Constitutive relations are fundamental to the solution of problems in continuum mechanics, and are required in the study of, for example, mechanically dominated clinical interventions involving soft biological tissues. Structural continuum constitutive models of arterial layers integrate information about the tissue morphology and therefore allow investigation of the interrelation between structure and function in response to mechanical loading. Collagen fibres are key ingredients in the structure of arteries. In the media (the middle layer of the artery wall) they are arranged in two helically distributed families with a small pitch and very little dispersion in their orientation (i.e. they are aligned quite close to the circumferential direction). By contrast, in the adventitial and intimal layers, the orientation of the collagen fibres is dispersed, as shown by polarized light microscopy of stained arterial tissue. As a result, continuum models that do not account for the dispersion are not able to capture accurately the stress-strain response of these layers. The purpose of this paper, therefore, is to develop a structural continuum framework that is able to represent the dispersion of the collagen fibre orientation. This then allows the development of a new hyperelastic free-energy function that is particularly suited for representing the anisotropic elastic properties of adventitial and intimal layers of arterial walls, and is a generalization of the fibre-reinforced structural model introduced by Holzapfel & Gasser (Holzapfel & Gasser 2001 Comput. Meth. Appl. Mech. Eng. 190, 4379-4403) and Holzapfel et al. (Holzapfel et al. 2000 J. Elast. 61, 1-48). The model incorporates an additional scalar structure parameter that characterizes the dispersed collagen orientation. An efficient finite element implementation of the model is then presented and numerical examples show that the dispersion of the orientation of collagen fibres in the adventitia of human iliac arteries has a significant effect on their mechanical response.

  • 7.
    Giordano, Chiara
    et al.
    KTH, School of Technology and Health (STH), Medical Engineering, Neuronic Engineering.
    Kleiven, Svein
    KTH, School of Technology and Health (STH), Medical Engineering, Neuronic Engineering.
    Connecting Fractional Anisotropy from Medical Images with Mechanical Anisotropy of a Hyperviscoelastic Fibre-reinforced Constitutive Model for Brain Tissue2014In: Journal of the Royal Society Interface, ISSN 1742-5689, E-ISSN 1742-5662, Vol. 11, no 91, p. 20130914-Article in journal (Refereed)
    Abstract [en]

    Brain tissue modelling has been an active area of research for years. Brain matter does not follow the constitutive relations for common materials and loads applied to the brain turn into stresses and strains depending on tissue local morphology. In this work, a hyperviscoelastic fibre-reinforced anisotropic law is used for computational brain injury prediction. Thanks to a fibrere-inforcement dispersion parameter, this formulation accounts for anisotropic features and heterogeneities of the tissue owing to different axon alignment. The novelty of the work is the correlation of the material mechanical anisotropy with fractional anisotropy (FA) from diffusion tensor images. Finite-element (FE) models are used to investigate the influence of the fibre distribution for different loading conditions. In the case of tensile-compressive loads, the comparison between experiments and simulations highlights the validity of the proposed FA-k correlation. Axon alignment affects the deformation predicted by FE models and, when the strain in the axonal direction is large with respect to the maximum principal strain, decreased maximum deformations are detected. It is concluded that the introduction of fibre dispersion information into the constitutive law of brain tissue affects the biofidelity of the simulations.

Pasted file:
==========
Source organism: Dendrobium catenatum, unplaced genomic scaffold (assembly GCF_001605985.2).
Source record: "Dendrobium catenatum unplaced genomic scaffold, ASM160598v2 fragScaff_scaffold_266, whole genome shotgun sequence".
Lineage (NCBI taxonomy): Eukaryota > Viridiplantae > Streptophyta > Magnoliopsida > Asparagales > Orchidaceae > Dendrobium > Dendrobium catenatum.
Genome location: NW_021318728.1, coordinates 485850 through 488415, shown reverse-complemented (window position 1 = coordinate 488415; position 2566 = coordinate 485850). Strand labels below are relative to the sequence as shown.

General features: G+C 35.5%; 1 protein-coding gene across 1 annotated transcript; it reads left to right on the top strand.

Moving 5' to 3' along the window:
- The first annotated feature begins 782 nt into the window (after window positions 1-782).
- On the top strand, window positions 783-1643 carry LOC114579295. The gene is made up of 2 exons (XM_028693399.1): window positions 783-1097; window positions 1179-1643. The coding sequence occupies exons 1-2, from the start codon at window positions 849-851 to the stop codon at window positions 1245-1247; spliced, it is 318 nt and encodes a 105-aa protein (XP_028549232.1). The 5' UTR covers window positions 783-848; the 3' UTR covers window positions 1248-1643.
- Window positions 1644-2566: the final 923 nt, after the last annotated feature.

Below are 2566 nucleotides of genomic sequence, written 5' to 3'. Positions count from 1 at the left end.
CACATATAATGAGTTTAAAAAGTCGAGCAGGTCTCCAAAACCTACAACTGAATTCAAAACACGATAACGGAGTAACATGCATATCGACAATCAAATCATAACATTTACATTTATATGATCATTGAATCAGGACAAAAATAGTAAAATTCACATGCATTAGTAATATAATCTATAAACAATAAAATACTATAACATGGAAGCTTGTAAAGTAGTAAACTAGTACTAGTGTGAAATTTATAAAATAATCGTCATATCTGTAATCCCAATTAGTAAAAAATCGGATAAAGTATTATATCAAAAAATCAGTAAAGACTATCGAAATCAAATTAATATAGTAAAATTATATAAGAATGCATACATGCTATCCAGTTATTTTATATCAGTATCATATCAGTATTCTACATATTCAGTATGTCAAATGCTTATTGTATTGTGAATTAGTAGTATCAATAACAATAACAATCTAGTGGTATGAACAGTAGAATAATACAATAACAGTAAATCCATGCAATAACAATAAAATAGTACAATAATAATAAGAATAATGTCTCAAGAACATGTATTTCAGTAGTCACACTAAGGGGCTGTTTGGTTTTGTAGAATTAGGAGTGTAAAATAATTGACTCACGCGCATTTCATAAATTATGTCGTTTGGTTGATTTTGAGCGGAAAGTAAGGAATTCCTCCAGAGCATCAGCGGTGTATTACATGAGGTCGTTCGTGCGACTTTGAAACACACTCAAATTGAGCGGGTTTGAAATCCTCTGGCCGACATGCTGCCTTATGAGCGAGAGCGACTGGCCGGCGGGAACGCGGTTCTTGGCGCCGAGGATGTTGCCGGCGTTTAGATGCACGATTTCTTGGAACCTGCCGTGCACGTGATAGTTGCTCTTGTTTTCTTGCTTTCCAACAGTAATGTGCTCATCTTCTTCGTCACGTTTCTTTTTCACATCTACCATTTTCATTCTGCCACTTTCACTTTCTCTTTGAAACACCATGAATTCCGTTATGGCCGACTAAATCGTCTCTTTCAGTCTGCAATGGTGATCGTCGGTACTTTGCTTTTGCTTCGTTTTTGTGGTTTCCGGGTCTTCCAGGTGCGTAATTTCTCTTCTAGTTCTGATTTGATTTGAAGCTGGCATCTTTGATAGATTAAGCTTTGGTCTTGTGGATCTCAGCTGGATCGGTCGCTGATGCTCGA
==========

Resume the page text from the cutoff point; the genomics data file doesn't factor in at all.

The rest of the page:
• 8.
    Holme, Petter
    KTH, School of Computer Science and Communication (CSC), Computational Biology, CB.
    Model validation of simple-graph representations of metabolism2009In: Journal of the Royal Society Interface, ISSN 1742-5689, E-ISSN 1742-5662, Vol. 6, no 40, p. 1027-1034Article in journal (Refereed)
    Abstract [en]

    The large-scale properties of chemical reaction systems, such as metabolism, can be studied with graph-based methods. To do this, one needs to reduce the information, lists of chemical reactions, available in databases. Even for the simplest type of graph representation, this reduction can be done in several ways. We investigate different simple network representations by testing how well they encode information about one biologically important network structure-network modularity (the propensity for edges to be clustered into dense groups that are sparsely connected between each other). To achieve this goal, we design a model of reaction systems where network modularity can be controlled and measure how well the reduction to simple graphs captures the modular structure of the model reaction system. We find that the network types that best capture the modular structure of the reaction system are substrate-product networks (where substrates are linked to products of a reaction) and substance networks (with edges between all substances participating in a reaction). Furthermore, we argue that the proposed model for reaction systems with tunable clustering is a general framework for studies of how reaction systems are affected by modularity. To this end, we investigate statistical properties of the model and find, among other things, that it recreates correlations between degree and mass of the molecules.

  • 9. Holme, Petter
    et al.
    Huss, M.
    Role-similarity based functional prediction in networked systems: application to the yeast proteome2005In: Journal of the Royal Society Interface, ISSN 1742-5689, E-ISSN 1742-5662, Vol. 2, no 4, p. 327-333Article in journal (Refereed)
    Abstract [en]